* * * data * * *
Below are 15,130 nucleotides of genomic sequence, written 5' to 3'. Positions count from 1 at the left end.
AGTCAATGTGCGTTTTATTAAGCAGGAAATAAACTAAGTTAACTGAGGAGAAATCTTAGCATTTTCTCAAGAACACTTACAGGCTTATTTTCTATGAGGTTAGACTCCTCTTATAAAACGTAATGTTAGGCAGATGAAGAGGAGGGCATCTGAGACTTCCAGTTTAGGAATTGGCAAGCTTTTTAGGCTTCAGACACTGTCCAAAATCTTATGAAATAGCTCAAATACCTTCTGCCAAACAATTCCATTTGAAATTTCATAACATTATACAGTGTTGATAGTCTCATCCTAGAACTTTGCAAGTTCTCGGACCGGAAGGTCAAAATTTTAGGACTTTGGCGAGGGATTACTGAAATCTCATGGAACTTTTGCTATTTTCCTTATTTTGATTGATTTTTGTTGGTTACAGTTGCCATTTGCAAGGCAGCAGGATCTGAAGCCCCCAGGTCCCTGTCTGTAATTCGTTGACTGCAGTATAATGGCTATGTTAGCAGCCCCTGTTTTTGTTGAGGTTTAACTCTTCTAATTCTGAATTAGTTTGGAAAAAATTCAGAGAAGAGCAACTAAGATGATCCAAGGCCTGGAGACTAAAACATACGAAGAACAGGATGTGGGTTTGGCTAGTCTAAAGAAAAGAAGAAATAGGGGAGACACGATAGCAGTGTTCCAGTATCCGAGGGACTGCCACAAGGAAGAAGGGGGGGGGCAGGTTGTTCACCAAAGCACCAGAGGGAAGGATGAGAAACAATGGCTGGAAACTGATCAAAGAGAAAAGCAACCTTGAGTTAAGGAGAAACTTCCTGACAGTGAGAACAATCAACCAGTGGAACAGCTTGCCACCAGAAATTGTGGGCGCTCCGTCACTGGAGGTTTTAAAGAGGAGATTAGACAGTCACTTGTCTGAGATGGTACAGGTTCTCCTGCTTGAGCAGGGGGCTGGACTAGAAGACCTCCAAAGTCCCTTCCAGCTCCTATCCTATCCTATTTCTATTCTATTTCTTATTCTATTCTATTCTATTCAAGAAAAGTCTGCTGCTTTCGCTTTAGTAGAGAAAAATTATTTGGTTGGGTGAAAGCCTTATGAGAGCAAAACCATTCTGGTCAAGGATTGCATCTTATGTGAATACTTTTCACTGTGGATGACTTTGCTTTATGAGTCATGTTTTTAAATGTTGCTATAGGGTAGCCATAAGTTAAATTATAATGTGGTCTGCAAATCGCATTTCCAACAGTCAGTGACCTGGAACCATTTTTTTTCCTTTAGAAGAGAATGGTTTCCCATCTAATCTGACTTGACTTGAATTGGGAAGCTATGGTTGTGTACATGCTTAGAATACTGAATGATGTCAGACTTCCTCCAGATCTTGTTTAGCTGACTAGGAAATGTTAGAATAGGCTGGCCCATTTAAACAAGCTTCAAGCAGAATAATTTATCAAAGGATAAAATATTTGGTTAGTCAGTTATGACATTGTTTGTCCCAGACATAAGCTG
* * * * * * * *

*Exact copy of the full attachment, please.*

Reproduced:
Below are 15,130 nucleotides of genomic sequence, written 5' to 3'. Positions count from 1 at the left end.
AGTCAATGTGCGTTTTATTAAGCAGGAAATAAACTAAGTTAACTGAGGAGAAATCTTAGCATTTTCTCAAGAACACTTACAGGCTTATTTTCTATGAGGTTAGACTCCTCTTATAAAACGTAATGTTAGGCAGATGAAGAGGAGGGCATCTGAGACTTCCAGTTTAGGAATTGGCAAGCTTTTTAGGCTTCAGACACTGTCCAAAATCTTATGAAATAGCTCAAATACCTTCTGCCAAACAATTCCATTTGAAATTTCATAACATTATACAGTGTTGATAGTCTCATCCTAGAACTTTGCAAGTTCTCGGACCGGAAGGTCAAAATTTTAGGACTTTGGCGAGGGATTACTGAAATCTCATGGAACTTTTGCTATTTTCCTTATTTTGATTGATTTTTGTTGGTTACAGTTGCCATTTGCAAGGCAGCAGGATCTGAAGCCCCCAGGTCCCTGTCTGTAATTCGTTGACTGCAGTATAATGGCTATGTTAGCAGCCCCTGTTTTTGTTGAGGTTTAACTCTTCTAATTCTGAATTAGTTTGGAAAAAATTCAGAGAAGAGCAACTAAGATGATCCAAGGCCTGGAGACTAAAACATACGAAGAACAGGATGTGGGTTTGGCTAGTCTAAAGAAAAGAAGAAATAGGGGAGACACGATAGCAGTGTTCCAGTATCCGAGGGACTGCCACAAGGAAGAAGGGGGGGGGCAGGTTGTTCACCAAAGCACCAGAGGGAAGGATGAGAAACAATGGCTGGAAACTGATCAAAGAGAAAAGCAACCTTGAGTTAAGGAGAAACTTCCTGACAGTGAGAACAATCAACCAGTGGAACAGCTTGCCACCAGAAATTGTGGGCGCTCCGTCACTGGAGGTTTTAAAGAGGAGATTAGACAGTCACTTGTCTGAGATGGTACAGGTTCTCCTGCTTGAGCAGGGGGCTGGACTAGAAGACCTCCAAAGTCCCTTCCAGCTCCTATCCTATCCTATTTCTATTCTATTTCTTATTCTATTCTATTCTATTCAAGAAAAGTCTGCTGCTTTCGCTTTAGTAGAGAAAAATTATTTGGTTGGGTGAAAGCCTTATGAGAGCAAAACCATTCTGGTCAAGGATTGCATCTTATGTGAATACTTTTCACTGTGGATGACTTTGCTTTATGAGTCATGTTTTTAAATGTTGCTATAGGGTAGCCATAAGTTAAATTATAATGTGGTCTGCAAATCGCATTTCCAACAGTCAGTGACCTGGAACCATTTTTTTTCCTTTAGAAGAGAATGGTTTCCCATCTAATCTGACTTGACTTGAATTGGGAAGCTATGGTTGTGTACATGCTTAGAATACTGAATGATGTCAGACTTCCTCCAGATCTTGTTTAGCTGACTAGGAAATGTTAGAATAGGCTGGCCCATTTAAACAAGCTTCAAGCAGAATAATTTATCAAAGGATAAAATATTTGGTTAGTCAGTTATGACATTGTTTGTCCCAGACATAAGCTG